The Irish Times view on the role of NGOs: power and protest

The reliance on State funding poses challenging questions for all charities

A recent row over the exclusion of Government members from a rally organised by the National Women’s Council shines a revealing light on the tensions within Ireland’s advocacy sector. At one level, the idea that a campaign group cannot hold a protest without inviting the ruling parties is a denial of the obvious adversarial dynamic that must separate activists from decision-makers. That separation is a basic ingredient of democratic politics; blurring the lines can produce cosy consensus and groupthink, leading to bad policy. If non-governmental organisations are merely research and communications branches for government departments, they are not serving any real purpose.

At the same time, the State’s political culture is such that, in general, government and civil society groups work quite closely together. For an organisation such as the Women’s Council, a protest rally is less about forcing change – it has the access to make its points directly to ministers and civil servants – than it is about generating public attention and galvanising members. The very fact that the organisation is heavily funded by the State shows that its aims are hardly inimical to Government policy; on the contrary, the council has enjoyed good relations with successive administrations. And, as any campaign group knows, some of the most useful allies are backbench TDs – the group most annoyed by the protest snub.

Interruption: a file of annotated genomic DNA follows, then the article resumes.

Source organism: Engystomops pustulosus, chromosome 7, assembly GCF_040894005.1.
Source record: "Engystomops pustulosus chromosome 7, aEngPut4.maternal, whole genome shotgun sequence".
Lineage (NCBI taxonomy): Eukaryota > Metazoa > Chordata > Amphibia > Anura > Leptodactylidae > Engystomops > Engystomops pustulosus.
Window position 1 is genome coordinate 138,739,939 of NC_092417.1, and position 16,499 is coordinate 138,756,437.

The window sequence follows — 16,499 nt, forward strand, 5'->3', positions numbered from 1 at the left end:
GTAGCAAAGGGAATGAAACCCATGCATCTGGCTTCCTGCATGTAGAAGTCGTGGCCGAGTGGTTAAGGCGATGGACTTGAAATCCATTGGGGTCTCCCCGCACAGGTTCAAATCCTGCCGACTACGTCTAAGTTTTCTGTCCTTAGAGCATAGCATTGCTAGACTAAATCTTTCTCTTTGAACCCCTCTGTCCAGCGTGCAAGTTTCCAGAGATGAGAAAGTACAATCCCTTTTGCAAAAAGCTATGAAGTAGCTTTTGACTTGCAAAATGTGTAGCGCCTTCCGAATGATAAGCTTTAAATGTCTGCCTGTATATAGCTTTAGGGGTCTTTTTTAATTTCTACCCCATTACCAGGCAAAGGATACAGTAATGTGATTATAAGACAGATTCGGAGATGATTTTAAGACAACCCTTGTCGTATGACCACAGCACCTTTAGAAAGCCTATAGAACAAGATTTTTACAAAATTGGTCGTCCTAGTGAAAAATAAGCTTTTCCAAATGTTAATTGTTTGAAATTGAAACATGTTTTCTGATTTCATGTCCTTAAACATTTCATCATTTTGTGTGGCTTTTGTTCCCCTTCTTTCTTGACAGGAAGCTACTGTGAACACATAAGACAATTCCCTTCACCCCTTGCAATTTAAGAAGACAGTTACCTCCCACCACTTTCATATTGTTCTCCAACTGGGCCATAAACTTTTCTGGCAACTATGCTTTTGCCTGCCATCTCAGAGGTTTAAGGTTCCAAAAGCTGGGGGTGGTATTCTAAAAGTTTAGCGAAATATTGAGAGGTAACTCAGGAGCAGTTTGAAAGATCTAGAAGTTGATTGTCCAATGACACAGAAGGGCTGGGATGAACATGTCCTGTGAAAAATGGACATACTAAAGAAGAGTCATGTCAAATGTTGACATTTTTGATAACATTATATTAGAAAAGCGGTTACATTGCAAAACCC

The State gives billions of euros to charities each year. Some of them provide essential services, particularly in education and social care, that the State either does not or cannot provide. Others, including the Women’s Council, which received more than €800,000 from Government in 2020, contribute to a vibrant civil society and help bring about positive change. The reliance on State funding poses challenging questions for all NGOs. Can they be regarded as truly independent if the Government they lobby happens to provide the bulk of their funding? And yet, given the absence of a strong domestic philanthropic culture and the heavy cost of renouncing public money, what other choice do they have?